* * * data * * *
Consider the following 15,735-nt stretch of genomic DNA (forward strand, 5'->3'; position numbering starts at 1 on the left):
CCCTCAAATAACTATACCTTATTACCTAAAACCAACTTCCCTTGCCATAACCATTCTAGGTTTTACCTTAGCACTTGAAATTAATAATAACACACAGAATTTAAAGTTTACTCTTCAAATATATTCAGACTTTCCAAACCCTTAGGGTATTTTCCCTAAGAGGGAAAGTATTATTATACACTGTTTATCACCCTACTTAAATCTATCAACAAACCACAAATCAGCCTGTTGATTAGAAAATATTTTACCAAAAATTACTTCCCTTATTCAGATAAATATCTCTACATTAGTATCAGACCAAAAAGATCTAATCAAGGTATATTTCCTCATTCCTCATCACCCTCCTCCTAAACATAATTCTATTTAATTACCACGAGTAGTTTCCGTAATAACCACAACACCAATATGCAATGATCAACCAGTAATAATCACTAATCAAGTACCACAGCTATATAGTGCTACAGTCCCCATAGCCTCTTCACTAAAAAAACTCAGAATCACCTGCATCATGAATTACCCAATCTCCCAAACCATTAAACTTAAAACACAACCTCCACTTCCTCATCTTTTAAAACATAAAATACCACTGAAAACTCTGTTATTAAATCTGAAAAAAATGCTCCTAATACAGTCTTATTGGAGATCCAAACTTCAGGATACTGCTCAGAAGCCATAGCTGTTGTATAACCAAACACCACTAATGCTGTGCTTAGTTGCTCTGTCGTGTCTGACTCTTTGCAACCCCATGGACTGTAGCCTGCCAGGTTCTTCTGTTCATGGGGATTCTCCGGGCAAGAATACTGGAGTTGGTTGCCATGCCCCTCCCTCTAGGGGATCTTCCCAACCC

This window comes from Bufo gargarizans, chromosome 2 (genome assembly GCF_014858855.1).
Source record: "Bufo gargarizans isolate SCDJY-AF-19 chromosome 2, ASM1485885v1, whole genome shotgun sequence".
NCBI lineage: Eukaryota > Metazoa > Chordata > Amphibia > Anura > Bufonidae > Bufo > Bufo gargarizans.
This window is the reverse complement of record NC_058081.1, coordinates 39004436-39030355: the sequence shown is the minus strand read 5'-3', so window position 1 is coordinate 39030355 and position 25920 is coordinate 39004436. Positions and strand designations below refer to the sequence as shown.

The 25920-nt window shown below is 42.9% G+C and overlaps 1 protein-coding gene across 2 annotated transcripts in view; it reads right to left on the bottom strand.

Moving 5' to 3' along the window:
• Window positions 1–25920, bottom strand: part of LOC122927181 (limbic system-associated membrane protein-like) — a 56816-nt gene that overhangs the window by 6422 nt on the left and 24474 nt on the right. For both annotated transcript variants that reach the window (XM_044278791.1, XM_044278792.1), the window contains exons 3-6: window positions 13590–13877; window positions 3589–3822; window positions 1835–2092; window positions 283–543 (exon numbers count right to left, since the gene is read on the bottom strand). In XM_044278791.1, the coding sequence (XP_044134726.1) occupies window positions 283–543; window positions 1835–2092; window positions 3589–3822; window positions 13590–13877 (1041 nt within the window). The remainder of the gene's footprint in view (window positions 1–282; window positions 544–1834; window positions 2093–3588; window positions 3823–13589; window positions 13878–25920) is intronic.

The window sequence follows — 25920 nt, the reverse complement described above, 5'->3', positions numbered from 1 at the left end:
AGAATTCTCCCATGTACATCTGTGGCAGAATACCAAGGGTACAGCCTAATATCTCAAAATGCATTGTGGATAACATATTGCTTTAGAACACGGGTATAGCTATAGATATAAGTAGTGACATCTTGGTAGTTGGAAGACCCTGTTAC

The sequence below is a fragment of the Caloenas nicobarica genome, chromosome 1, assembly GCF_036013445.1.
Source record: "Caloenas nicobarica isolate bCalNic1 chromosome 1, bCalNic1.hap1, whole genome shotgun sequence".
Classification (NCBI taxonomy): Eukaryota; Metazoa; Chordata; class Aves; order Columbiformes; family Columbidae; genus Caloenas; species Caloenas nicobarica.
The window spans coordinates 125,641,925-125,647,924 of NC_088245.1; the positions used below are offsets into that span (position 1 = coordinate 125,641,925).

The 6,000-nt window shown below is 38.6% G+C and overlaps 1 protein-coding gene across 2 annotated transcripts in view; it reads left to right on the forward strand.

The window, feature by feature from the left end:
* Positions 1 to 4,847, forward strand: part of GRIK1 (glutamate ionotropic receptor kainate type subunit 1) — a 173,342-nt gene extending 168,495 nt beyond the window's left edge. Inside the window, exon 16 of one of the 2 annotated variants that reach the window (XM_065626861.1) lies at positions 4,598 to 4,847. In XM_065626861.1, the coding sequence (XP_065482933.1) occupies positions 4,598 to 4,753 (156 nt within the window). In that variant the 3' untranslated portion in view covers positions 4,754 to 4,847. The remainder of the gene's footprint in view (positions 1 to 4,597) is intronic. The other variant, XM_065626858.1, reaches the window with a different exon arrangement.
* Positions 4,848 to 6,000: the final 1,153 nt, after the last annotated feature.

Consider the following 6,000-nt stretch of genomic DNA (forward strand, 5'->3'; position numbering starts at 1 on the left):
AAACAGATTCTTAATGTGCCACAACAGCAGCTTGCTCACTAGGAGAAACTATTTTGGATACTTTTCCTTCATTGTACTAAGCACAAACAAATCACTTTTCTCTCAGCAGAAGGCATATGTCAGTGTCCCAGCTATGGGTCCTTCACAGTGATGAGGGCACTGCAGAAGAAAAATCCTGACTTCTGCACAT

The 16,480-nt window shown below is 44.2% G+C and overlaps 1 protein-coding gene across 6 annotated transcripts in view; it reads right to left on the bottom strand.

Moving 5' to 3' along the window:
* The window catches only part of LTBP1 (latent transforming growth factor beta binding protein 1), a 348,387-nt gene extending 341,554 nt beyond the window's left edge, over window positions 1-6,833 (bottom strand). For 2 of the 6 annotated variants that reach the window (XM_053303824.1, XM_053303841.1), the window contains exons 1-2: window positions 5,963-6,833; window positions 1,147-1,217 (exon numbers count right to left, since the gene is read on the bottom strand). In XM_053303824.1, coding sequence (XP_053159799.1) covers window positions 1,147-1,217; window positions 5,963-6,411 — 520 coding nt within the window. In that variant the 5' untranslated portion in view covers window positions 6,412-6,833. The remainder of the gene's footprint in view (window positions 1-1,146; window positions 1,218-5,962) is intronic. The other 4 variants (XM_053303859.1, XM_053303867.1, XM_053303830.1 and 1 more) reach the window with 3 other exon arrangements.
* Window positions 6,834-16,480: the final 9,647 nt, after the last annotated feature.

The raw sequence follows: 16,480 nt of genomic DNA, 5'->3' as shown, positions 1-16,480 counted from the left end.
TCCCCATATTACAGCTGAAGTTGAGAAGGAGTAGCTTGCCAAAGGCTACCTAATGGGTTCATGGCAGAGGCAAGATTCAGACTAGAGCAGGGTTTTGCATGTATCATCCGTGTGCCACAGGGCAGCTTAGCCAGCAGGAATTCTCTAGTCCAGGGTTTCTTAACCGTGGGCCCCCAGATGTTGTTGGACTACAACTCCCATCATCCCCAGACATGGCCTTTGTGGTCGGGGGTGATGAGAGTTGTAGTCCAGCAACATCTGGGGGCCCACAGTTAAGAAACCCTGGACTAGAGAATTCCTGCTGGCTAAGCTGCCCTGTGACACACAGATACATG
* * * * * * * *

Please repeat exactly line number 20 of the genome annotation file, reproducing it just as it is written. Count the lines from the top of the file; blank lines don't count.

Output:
Consider the following 6,000-nt stretch of genomic DNA (forward strand, 5'->3'; position numbering starts at 1 on the left):